Strengthening your core is arguably one of the best things you can do to improve your overall fitness. That's because most movements (both in and out of the gym) rely on the core muscles for stability. Think about it: Even when you do squats and deadlifts, which primarily target your legs and butt, you're relying heavily on your core muscles to help you stay balanced and move in a controlled way.
The core is made up of multiple muscles, including your rectus abdominis (what you think of when you think "abs"), transverse abdominis (the deepest internal core muscle that wraps around your sides and spine), erector spinae (a set of muscles in your lower back), and the internal and external obliques (the muscles on the sides of your abdomen). To have a strong, balanced core that can get you through all of your workouts, you need to work all of these muscles.
Fortunately, many exercises will engage your core muscles, whether or not they specifically target them—the squats and deadlifts I mentioned above are just the tip of the iceberg. But if you want to show these important muscles some extra love, it's never a bad idea. (As always, though, it's a good idea to talk with your doctor before doing a new workout or starting a new fitness routine.)
To give you another great abs workout to add to your arsenal, we asked Kimmy Carlson, certified personal trainer and instructor at Shred415, a bootcamp-style fitness studio in Hinsdale, Illinois, to show us how to strengthen these muscles using just a stability ball.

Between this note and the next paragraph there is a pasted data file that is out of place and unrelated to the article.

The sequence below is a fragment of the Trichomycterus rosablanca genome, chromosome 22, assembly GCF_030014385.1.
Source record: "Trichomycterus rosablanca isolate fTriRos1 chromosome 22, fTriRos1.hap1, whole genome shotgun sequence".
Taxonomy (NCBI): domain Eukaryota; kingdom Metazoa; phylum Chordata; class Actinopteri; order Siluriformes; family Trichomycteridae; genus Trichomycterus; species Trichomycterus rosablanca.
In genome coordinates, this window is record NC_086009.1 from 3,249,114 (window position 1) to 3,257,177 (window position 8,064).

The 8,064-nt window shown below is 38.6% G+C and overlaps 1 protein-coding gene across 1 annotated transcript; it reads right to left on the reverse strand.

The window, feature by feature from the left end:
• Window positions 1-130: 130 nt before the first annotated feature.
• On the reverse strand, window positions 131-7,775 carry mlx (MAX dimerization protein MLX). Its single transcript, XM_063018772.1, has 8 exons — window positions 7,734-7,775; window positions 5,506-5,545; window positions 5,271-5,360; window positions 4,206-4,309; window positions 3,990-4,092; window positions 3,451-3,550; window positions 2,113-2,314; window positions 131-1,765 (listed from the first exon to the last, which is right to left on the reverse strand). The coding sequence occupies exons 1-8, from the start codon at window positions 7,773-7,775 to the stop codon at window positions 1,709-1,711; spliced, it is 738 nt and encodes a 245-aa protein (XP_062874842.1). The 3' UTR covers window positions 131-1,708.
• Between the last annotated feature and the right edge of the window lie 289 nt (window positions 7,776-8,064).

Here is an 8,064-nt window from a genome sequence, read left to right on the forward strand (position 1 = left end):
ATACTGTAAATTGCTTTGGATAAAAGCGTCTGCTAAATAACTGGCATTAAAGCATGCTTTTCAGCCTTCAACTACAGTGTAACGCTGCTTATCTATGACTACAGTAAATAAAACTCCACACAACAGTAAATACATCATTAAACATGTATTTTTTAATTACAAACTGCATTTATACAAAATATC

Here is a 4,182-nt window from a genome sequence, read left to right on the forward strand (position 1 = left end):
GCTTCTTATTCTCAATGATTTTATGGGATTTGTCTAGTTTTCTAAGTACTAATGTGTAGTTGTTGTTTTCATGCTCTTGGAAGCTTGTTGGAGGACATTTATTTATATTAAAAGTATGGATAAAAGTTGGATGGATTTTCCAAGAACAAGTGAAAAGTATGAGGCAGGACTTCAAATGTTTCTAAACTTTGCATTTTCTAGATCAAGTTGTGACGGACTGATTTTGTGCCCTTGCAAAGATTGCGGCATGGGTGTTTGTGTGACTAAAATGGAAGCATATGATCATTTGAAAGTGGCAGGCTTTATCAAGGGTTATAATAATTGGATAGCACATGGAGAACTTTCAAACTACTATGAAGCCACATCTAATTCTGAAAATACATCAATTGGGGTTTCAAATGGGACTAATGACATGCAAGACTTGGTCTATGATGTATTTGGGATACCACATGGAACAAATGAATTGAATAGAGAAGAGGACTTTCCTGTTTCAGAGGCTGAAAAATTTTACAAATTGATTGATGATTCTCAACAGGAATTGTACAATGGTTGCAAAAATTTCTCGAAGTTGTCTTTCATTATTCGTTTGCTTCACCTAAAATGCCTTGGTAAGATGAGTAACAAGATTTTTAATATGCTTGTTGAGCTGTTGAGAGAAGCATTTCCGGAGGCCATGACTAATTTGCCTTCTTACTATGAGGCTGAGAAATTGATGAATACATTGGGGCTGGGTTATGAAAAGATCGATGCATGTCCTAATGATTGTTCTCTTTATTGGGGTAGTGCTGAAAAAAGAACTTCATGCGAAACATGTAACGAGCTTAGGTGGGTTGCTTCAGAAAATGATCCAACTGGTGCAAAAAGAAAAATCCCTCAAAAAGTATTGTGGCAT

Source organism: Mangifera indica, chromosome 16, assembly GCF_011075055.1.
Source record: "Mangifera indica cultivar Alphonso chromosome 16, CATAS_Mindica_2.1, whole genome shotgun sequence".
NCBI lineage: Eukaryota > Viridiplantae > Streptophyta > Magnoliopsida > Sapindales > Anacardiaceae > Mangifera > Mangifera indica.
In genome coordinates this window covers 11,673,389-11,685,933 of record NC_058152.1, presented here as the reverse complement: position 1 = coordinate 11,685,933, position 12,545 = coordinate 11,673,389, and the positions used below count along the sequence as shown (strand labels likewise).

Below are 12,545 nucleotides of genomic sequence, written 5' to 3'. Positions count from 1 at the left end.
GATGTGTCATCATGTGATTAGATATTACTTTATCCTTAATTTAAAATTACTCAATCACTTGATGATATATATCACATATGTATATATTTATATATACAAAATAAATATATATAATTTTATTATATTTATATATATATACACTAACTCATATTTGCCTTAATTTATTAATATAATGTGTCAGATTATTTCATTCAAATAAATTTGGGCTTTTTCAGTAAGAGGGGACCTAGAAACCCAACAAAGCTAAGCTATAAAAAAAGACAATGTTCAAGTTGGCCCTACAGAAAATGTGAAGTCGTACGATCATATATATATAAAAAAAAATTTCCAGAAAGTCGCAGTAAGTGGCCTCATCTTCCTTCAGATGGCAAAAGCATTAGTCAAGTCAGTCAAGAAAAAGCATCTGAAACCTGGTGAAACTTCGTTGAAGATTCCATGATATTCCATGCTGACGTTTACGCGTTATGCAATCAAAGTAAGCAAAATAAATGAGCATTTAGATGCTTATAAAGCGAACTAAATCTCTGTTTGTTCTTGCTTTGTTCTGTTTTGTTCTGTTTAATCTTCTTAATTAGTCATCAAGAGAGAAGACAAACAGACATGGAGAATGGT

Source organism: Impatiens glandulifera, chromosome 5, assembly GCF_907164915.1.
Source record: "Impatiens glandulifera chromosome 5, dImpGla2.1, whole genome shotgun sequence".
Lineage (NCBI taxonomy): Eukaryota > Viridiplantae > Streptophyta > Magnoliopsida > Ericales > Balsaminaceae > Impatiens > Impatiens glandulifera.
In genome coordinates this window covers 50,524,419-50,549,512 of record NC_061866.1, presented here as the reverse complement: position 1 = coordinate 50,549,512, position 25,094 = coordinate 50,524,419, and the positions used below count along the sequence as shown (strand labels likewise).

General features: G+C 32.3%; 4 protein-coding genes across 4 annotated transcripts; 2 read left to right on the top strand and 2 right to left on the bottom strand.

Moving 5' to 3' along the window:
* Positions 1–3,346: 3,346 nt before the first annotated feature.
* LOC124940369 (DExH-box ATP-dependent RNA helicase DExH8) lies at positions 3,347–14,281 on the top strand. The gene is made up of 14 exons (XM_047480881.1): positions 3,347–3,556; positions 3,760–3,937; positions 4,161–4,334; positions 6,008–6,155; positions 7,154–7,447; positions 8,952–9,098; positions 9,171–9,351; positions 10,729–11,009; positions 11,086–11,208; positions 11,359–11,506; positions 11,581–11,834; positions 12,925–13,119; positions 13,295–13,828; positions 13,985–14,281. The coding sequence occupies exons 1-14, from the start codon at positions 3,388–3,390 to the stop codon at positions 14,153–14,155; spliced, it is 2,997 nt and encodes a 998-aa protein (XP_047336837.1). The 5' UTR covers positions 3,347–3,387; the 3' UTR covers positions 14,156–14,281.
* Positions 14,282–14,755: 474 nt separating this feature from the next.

The workout below includes four moves and works a handful of core muscles all at once. "It does not solely focus on one particular abdominal area, but the core in its entirety, which is a huge benefit for spinal support as well as core stability," Carlson explains. "It requires a lot of the deeper abdominal muscles to be utilized," she adds. She also explains that she organized the workout to begin with a more basic movement (crunches) and gradually advance to the more challenging moves. "This will help you properly [and slowly] warm up the core muscles, which in turn helps prevent injury when you progress to the more advanced movements."
One last thing! Carlson suggests really focusing on form, which is always important but even more so when you're using a tool that throws your balance off kilter, like a stability ball. It's a great way to work on and improve your balance, but does require slow, thoughtful, and controlled movements.
Ready to strengthen your core and challenge your stability? Grab a stability ball and get started.
- Oblique Crunch — 8 reps each side
- Plank Rock — 30-45 seconds
- Ball Pass — 8 reps
- Pike-up — 8 reps
After doing 8 reps of each (except the plank, which you hold for time), you'll repeat the circuit 2 or 3 times, for a total of 3 or 4 rounds.